Meriam Ibrahim arrived in Manchester, New Hampshire Thursday, and her family reports that she has been granted asylum by the US government.
Ibrahim arrived at Manchester-Boston Regional Airport with her husband and children, and was greeted by a crowd of supporters and media.
The Sudanese Christian declined to give a statement, but her husband, Daniel Wani, spoke for the family.
"Thank you so much," he said through tears. "I am so relieved."
Wani's brother, Gabriel, reported that Ibrahim has been granted asylum, and will meet with State Department officials by Friday. Gabriel also expressed relief that his sister-in-law's fight for freedom is over.
"It's a beautiful day," he told the New Hampshire Union Leader. "There is a lot of happiness today. There was way too much stress. Right now, everything is released."
Ibrahim, Wani, and their children, Martin, 21-months-old, and Maya, two-months-old, fled Sudan after Ibrahim's death sentence for apostasy was reversed on appeal. She had been imprisoned since January on the charge, and gave birth to Maya while incarcerated.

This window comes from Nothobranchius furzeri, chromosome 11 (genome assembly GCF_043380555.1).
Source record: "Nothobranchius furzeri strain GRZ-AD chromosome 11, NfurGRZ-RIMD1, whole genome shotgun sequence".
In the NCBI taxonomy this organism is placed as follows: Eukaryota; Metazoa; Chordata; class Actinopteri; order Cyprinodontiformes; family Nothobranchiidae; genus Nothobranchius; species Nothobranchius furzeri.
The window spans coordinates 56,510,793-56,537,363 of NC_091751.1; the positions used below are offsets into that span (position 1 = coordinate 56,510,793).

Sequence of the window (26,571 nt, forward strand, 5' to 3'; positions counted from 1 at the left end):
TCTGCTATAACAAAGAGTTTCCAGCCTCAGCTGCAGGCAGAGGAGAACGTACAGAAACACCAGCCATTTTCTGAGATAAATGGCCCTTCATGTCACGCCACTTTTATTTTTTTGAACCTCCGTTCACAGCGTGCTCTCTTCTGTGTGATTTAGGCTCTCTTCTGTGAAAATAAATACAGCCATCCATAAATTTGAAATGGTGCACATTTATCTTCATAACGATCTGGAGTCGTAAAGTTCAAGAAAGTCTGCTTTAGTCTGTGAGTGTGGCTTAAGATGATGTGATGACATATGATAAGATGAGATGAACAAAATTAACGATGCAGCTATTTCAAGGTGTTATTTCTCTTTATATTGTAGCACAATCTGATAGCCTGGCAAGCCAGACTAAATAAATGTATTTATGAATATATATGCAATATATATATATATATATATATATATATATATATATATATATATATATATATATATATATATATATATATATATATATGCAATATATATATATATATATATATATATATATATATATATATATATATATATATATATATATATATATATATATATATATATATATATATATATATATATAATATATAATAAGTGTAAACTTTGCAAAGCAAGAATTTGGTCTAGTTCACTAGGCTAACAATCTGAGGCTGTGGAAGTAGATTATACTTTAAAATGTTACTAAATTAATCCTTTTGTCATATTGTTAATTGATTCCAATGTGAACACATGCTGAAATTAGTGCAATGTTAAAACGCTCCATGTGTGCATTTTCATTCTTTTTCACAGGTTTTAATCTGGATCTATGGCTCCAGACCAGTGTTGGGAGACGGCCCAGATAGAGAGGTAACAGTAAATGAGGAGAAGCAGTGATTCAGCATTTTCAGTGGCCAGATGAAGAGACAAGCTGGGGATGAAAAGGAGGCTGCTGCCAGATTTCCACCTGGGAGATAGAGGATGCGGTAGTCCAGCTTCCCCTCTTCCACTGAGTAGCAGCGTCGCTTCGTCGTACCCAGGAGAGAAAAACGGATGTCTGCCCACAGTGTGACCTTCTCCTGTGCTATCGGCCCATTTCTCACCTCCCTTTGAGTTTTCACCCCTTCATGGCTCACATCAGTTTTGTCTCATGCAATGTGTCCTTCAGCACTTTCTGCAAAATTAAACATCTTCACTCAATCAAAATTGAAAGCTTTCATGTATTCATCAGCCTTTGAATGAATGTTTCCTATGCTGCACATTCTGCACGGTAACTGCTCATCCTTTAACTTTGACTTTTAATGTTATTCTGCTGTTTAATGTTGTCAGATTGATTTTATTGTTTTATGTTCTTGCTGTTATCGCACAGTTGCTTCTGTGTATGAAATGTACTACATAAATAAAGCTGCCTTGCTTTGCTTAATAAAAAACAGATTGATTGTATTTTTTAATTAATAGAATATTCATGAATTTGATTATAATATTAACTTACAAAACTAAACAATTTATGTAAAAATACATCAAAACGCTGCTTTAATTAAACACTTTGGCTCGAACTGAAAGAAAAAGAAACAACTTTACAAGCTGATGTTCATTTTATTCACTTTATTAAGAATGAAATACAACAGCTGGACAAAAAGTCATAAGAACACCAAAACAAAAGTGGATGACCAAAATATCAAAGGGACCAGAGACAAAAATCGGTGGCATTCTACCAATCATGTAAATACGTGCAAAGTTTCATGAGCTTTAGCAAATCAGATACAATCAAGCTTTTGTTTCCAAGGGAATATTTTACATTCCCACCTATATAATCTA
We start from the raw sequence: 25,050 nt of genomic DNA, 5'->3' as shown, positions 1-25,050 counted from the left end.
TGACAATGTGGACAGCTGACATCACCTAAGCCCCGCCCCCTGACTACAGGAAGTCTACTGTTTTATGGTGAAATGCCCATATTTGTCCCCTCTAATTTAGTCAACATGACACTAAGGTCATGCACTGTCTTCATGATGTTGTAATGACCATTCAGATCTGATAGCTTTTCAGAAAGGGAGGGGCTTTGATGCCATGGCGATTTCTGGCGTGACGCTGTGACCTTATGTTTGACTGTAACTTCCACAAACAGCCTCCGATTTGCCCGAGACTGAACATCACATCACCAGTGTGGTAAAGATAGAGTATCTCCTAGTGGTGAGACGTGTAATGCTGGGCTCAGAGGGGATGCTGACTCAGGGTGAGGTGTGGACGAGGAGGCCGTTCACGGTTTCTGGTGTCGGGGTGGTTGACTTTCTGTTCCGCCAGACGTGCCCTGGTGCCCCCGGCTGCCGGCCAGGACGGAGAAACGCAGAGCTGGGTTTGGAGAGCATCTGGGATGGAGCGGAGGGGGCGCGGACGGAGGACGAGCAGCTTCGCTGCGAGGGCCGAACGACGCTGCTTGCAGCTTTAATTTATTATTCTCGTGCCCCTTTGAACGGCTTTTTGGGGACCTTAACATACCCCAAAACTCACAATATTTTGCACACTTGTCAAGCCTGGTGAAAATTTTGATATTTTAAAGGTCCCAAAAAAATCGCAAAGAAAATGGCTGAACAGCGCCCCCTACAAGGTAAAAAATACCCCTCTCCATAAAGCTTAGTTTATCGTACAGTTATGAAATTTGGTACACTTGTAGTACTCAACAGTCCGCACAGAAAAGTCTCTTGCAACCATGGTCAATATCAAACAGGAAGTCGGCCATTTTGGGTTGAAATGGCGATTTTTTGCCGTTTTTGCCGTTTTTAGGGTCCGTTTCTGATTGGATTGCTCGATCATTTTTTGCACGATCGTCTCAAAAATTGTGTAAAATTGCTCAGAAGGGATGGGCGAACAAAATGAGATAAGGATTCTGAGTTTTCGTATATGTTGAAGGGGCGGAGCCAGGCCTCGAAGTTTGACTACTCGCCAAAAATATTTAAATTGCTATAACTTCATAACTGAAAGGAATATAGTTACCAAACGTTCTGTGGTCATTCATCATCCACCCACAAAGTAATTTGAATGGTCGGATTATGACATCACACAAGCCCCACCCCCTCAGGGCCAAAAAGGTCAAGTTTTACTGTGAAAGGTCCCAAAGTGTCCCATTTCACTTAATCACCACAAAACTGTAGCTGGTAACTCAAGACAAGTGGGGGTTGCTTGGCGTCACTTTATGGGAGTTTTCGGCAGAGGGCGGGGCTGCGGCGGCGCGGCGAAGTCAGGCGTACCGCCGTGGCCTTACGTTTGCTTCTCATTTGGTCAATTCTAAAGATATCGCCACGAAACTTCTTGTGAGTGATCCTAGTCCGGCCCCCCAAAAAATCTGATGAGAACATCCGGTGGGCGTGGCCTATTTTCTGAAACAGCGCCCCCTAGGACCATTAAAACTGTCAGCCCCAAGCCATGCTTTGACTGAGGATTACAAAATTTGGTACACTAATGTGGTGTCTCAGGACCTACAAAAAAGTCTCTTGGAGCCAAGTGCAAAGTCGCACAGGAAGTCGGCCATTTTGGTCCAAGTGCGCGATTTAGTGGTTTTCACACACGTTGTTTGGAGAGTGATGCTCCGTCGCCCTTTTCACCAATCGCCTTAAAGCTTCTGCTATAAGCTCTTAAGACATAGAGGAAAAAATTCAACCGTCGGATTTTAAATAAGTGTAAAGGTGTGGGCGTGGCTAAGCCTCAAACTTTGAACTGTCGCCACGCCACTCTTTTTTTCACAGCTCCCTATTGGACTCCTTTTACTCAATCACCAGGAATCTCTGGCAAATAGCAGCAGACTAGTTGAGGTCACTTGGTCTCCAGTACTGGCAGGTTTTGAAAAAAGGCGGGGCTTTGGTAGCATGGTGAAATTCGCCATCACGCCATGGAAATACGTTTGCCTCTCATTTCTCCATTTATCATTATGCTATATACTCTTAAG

Although she was raised by an Ethiopian Orthodox Christian mother, Ibrahim is considered Muslim under Sharia law because that is the faith of her estranged father. She was arrested after her family filed charges against her. The case was dismissed on June 23.
The family spent a week in Europe before flying to Philadelphia, and finally to New Hampshire. Wani is a biochemical engineer who has lived in Manchester since 1998.
New Hampshire Senator Kelly Ayotte welcomed Ibrahim to her new home.
"I'm so happy that Meriam and her family are safely home in New Hampshire," she said in a statement. "She has inspired the world with her extraordinary courage and resilience, and I join all Granite Staters in extending a warm welcome to Meriam and her family."